Being able to confide in family and close friends enhances overall wellbeing and life satisfaction. Most of us have people we can turn to in times of need and find real solace in these relationships. But while these connections are vital, they may not be as carefree as we’d like. Sometimes there are situations that are so complicated, sensitive, or confusing that talking about them feels awkward, embarrassing, or simply too scary. These situations offer opportunities to experience the benefits of therapy.

 

Advantages of Therapy

 

  • Therapy provides a time and place to reflect on and discuss specific situations and relationships without the fear of being judged. (if you are worried about what your therapist might be thinking, you may want to try working with someone else.)

 

  • Therapists are trained to remain neutral and calm while listening to the details of difficult experiences. You are not likely to shock, frighten, or overwhelm your therapist even if you feel overwhelmed by what you want to disclose.  

 

  • Within the “safe” therapy environment, you can speak candidly about how you really think, feel, and behave. You do not need to worry about saying something that alters the way someone in your daily life perceives or interacts with you.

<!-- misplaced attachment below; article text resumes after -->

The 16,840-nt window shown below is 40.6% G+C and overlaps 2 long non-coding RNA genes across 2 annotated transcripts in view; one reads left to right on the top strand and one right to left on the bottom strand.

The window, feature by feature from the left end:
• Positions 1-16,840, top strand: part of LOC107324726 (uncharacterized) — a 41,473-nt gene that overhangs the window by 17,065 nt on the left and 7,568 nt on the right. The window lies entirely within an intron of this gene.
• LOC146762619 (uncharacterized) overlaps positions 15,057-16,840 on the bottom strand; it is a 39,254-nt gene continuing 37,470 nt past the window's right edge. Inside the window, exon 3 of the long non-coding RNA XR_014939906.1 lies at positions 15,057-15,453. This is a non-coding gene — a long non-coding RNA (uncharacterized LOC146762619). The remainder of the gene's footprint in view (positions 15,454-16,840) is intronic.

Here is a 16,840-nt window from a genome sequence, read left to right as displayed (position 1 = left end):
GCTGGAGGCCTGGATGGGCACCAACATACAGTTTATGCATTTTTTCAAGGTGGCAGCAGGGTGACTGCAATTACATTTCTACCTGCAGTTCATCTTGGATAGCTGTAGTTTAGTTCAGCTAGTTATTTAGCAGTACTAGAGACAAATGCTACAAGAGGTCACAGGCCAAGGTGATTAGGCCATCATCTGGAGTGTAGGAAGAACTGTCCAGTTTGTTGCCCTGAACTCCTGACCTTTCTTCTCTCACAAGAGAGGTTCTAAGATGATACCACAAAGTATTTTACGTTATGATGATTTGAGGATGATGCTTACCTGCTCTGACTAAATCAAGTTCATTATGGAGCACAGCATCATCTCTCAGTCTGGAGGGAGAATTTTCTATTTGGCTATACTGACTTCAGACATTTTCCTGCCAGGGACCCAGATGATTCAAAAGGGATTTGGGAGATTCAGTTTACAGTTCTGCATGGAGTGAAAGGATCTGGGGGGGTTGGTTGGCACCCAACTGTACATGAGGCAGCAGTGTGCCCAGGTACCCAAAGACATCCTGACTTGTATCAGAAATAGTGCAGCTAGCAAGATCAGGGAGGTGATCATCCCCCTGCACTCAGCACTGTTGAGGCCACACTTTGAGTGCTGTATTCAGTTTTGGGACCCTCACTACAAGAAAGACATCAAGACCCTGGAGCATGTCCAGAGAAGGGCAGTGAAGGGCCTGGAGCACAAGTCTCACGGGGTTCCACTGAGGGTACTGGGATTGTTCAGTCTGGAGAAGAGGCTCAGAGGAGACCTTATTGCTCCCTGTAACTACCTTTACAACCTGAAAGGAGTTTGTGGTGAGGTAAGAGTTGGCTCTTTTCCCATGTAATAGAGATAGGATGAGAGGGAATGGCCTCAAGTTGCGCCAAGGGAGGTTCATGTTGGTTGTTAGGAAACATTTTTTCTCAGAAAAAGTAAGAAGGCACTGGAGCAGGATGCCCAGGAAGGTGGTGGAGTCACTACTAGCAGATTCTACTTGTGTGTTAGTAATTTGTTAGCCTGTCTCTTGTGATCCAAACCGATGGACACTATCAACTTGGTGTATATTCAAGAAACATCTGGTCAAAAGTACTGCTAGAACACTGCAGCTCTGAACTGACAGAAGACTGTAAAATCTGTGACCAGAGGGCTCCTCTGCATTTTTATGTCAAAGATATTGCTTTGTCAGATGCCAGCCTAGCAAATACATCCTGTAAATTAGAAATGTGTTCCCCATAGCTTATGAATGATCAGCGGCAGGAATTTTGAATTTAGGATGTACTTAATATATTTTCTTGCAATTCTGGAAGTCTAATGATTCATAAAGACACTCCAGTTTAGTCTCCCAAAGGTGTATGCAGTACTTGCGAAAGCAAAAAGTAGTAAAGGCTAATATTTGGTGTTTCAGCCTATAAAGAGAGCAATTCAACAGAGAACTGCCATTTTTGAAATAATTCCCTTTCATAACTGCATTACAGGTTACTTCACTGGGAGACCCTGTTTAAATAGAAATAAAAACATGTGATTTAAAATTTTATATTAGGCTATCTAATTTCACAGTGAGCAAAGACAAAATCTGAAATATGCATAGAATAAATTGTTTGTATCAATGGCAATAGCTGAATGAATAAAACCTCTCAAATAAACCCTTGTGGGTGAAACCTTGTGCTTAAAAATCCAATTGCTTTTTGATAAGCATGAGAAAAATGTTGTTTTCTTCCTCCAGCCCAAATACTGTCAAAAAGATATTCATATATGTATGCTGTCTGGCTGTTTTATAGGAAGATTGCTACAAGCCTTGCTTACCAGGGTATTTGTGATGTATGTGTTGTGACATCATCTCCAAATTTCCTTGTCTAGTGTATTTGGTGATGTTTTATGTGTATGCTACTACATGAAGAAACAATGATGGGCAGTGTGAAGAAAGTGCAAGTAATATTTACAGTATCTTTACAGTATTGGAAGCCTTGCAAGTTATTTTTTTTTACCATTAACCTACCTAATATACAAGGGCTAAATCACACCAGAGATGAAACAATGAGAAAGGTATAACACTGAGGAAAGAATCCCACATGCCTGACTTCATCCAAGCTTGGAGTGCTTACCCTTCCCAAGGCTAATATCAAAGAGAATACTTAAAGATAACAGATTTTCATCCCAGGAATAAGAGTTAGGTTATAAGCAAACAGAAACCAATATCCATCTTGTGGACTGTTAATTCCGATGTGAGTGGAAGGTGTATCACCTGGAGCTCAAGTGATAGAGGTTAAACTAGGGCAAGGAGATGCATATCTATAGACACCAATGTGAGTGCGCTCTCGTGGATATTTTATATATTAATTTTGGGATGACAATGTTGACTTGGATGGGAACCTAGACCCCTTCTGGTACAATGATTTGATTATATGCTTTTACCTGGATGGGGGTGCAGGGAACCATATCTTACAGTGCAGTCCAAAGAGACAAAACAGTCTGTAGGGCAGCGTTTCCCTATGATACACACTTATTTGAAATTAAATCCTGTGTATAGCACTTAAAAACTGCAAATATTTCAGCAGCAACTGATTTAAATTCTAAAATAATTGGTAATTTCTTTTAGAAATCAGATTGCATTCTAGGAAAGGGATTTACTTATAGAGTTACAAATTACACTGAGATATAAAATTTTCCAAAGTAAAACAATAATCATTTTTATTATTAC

• A therapist is trained to increase the amount of insight you have into yourself and those close to you. Knowing what is hard for you (e.g. transitions, large groups, public speaking, sudden changes in plans) and understanding what is difficult for those we love (e.g. being patient, not knowing, being criticized) involves exploring the past and discovering why and how certain situations or ways of being are so challenging.

 

  • Because a therapist does not know you well and is not a part of your daily life, we ask questions and your answers help you unravel why you think, feel, and act the way you do. Having distance and unfamiliarity with your history allows a therapist to hear and understand your concerns from an objective perspective.